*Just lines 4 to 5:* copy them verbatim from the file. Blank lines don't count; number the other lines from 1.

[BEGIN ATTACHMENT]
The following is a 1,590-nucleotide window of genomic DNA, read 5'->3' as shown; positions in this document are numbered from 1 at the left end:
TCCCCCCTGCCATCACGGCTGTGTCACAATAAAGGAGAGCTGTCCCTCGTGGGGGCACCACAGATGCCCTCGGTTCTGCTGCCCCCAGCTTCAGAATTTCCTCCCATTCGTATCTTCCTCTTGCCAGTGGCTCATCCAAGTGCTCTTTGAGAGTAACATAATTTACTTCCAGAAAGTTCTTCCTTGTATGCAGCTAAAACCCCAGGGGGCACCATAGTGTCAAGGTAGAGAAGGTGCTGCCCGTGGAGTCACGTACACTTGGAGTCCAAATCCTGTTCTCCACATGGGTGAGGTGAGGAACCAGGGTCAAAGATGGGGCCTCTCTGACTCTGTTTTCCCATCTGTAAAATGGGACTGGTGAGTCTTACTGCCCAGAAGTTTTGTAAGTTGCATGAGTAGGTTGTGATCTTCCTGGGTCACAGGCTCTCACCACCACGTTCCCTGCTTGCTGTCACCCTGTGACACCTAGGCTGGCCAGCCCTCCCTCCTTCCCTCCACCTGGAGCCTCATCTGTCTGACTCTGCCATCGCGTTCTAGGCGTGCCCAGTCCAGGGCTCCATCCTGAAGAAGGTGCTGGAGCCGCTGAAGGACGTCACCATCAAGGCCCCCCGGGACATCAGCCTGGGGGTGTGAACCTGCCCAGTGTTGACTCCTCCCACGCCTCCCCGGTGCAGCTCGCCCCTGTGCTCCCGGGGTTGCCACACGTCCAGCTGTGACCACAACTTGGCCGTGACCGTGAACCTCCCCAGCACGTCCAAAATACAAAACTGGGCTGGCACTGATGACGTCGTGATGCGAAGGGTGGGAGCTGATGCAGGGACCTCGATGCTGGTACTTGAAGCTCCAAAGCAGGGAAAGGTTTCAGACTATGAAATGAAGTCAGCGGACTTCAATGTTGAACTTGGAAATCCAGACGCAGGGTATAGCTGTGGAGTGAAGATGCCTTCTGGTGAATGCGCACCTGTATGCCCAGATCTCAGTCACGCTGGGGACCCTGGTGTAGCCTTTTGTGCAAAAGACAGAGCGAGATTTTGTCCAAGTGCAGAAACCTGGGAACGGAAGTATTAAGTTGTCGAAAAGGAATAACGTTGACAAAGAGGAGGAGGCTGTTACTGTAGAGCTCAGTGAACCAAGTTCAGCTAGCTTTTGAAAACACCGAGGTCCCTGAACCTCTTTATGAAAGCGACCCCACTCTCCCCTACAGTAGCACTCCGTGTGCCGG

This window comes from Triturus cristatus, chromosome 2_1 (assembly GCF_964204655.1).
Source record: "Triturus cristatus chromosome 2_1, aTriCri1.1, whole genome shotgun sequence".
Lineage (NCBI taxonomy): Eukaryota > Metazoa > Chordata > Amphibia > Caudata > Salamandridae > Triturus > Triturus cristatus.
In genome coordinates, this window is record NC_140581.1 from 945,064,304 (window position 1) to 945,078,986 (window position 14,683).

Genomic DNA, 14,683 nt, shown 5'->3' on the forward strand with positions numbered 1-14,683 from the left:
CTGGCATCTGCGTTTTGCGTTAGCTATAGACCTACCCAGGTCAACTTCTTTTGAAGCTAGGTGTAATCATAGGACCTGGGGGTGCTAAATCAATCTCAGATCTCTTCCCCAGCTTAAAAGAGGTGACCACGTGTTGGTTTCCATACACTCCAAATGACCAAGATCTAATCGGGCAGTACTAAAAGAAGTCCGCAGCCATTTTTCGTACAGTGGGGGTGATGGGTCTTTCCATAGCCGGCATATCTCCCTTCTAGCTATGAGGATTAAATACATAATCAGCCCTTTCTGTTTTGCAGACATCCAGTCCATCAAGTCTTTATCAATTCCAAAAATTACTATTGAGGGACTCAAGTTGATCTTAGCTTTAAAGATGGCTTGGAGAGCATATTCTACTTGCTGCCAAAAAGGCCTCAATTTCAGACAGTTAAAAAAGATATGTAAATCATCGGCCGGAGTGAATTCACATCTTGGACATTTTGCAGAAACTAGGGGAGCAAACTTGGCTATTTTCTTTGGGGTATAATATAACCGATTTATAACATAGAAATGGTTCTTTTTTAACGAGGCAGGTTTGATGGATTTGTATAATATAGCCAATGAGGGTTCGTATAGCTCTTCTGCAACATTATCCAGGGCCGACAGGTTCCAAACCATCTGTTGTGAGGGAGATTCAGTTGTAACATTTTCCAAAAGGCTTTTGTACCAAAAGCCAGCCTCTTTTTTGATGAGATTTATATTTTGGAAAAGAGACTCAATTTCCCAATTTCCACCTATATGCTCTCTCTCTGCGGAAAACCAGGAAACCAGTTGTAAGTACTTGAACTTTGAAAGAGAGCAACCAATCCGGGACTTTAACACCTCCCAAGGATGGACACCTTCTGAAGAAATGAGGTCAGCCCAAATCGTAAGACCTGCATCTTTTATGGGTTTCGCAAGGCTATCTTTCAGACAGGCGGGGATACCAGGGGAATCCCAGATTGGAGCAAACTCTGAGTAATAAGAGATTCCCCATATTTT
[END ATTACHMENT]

Source record: "Triturus cristatus chromosome 2_1, aTriCri1.1, whole genome shotgun sequence".
Lineage (NCBI taxonomy): Eukaryota > Metazoa > Chordata > Amphibia > Caudata > Salamandridae > Triturus > Triturus cristatus.